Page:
Blog No 173 – Book Review – The Orphanage Girls, Mary Wood.

Anyone who knows me or who kindly reads my blog, will appreciate that I love to read books. I have a passion for historical fiction; therefore, I couldn’t refuse the opportunity to write a book review and be included in the @RandonTTours for Mary Wood’s latest book The Orphanage Girls

The book was released on 12th May 2022 and is available in most supermarkets, bookstores, and online retailers. Congratulations to Mary for another incredible book.

Book Description

Children deserve a family to call their own. Ruth dares to dream of another life far away from the horrors within the walls of Bethnal Green’s famous orphanage. Luckily, she has her friends, Amy, and Ellen – but she can’t keep them safe, and the suffering is only getting worse, surely there must be a way out of here? But when Ruth breaks free from the shackles of confinement and sets into east London hoping to make a new life for herself, she finds that, for a girl with nowhere to turn, life can be just tough on the outside.

Bett keeps order in the unruly part of East End and takes Ruth under her wing along orphanage escapee Robbie. But it is Rebekah, a kindly woman, who offers Ruth and Robbie a home something neither have ever known. Yet even these two stalwart women cannot protect them when the police learn of an orphan on the run. It is then that Ruth must do everything in the power to hide. Her life and those of the friends she left behind at the orphanage depend on it.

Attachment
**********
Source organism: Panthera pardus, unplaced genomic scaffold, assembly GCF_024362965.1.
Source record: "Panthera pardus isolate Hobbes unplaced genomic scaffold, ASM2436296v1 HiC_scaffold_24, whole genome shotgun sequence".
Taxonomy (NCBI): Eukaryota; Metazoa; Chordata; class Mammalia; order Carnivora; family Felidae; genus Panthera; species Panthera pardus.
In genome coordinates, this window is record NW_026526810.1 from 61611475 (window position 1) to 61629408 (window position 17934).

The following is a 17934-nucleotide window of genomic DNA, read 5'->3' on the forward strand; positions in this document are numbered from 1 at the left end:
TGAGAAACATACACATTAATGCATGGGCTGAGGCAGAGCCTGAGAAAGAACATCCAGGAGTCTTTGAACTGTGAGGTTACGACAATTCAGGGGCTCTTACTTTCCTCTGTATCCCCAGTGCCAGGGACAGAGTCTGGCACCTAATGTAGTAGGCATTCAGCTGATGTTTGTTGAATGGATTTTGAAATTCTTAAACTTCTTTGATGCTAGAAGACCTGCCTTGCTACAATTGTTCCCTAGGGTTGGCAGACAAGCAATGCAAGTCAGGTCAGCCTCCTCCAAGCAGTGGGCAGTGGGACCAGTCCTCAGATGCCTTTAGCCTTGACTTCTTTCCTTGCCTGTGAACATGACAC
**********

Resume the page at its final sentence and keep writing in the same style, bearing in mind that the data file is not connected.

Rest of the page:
About The Author – Mary Wood

Born in Maidstone, Kent, in 1945, the thirteenth child of fifteen children, Mary’s family settled in Leicestershire after the war ended.

Mary married young and now, after 54 years of happy marriage, four children, 12 grandchildren and many great-grandchildren, Mary and her husband live in Blackpool, United Kingdom during the summer and Spain during the winter – a place that Mary calls, ‘her writing retreat’.

After many jobs from cleaning to catering, all chosen to fit in with bringing up her family, and boost the family money-pot, Mary ended her 9 – 5 working days as a Probation Service Officer, a job that showed her another side to life, and which influences her writing, bringing a realism and grittiness to her novels

Mary first put pen to paper, in 1989, but it wasn’t until 2010 that she finally found some success by self-publishing on kindle.

Being spotted by an editor at Pan Macmillan in 2013, finally saw Mary reach her publishing dream.

When not writing, Mary enjoys family time, reading, eating out, and gardening. One of her favourite pastimes is interacting with her readers on her Facebook page. http://www.facebook.com/HistoricalNovels

And on her web page: http://www.authormarywood.com

She is also on Twitter: @Authormary

Book Review

Oh my, I think I felt every emotion reading this book, happiness, sadness, fear, and empathy. The book focuses on Ruth’s life, starting as a 12-year-old orphan. Ruth’s life begins in an orphanage and along the way, she establishes relationships with individuals and the story is told. Initially Ruth’s life is plagued with hardship and cruelty, but she soon discovers people’s kindness and generosity in the outside world. Ruth begins to build a happier life and creates long-term and loving relationships.

Ruth is already a very compassionate person, nevertheless, she soon learns that life outside the orphanage teaches her diversity and culture. Ruth is enriched in love and along the way her life evolves. The book is very heart-warming and very hard to put down as the story captivates you to the bitter end, where you may shed a tear or two, like me.